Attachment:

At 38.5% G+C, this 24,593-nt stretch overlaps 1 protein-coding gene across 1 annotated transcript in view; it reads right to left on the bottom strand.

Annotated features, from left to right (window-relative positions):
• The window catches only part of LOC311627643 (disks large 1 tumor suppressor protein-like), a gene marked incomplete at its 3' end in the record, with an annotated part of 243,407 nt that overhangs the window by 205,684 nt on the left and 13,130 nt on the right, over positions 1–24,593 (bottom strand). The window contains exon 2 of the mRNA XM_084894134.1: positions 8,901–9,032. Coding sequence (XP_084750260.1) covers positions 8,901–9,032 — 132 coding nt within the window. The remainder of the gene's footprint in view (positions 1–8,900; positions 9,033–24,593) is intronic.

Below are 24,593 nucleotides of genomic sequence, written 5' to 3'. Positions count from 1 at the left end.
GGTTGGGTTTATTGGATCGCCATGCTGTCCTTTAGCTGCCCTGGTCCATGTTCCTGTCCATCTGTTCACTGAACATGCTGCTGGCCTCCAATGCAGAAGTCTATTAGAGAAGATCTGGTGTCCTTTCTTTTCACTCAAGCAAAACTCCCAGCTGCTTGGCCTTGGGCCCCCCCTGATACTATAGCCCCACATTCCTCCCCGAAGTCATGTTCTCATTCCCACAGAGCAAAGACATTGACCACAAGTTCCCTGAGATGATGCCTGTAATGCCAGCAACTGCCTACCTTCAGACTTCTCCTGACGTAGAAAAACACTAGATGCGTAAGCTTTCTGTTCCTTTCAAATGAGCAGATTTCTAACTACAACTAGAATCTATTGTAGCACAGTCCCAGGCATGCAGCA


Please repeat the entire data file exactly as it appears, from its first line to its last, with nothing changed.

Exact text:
At 38.5% G+C, this 24,593-nt stretch overlaps 1 protein-coding gene across 1 annotated transcript in view; it reads right to left on the bottom strand.

Annotated features, from left to right (window-relative positions):
• The window catches only part of LOC311627643 (disks large 1 tumor suppressor protein-like), a gene marked incomplete at its 3' end in the record, with an annotated part of 243,407 nt that overhangs the window by 205,684 nt on the left and 13,130 nt on the right, over positions 1–24,593 (bottom strand). The window contains exon 2 of the mRNA XM_084894134.1: positions 8,901–9,032. Coding sequence (XP_084750260.1) covers positions 8,901–9,032 — 132 coding nt within the window. The remainder of the gene's footprint in view (positions 1–8,900; positions 9,033–24,593) is intronic.

Below are 24,593 nucleotides of genomic sequence, written 5' to 3'. Positions count from 1 at the left end.
GGTTGGGTTTATTGGATCGCCATGCTGTCCTTTAGCTGCCCTGGTCCATGTTCCTGTCCATCTGTTCACTGAACATGCTGCTGGCCTCCAATGCAGAAGTCTATTAGAGAAGATCTGGTGTCCTTTCTTTTCACTCAAGCAAAACTCCCAGCTGCTTGGCCTTGGGCCCCCCCTGATACTATAGCCCCACATTCCTCCCCGAAGTCATGTTCTCATTCCCACAGAGCAAAGACATTGACCACAAGTTCCCTGAGATGATGCCTGTAATGCCAGCAACTGCCTACCTTCAGACTTCTCCTGACGTAGAAAAACACTAGATGCGTAAGCTTTCTGTTCCTTTCAAATGAGCAGATTTCTAACTACAACTAGAATCTATTGTAGCACAGTCCCAGGCATGCAGCA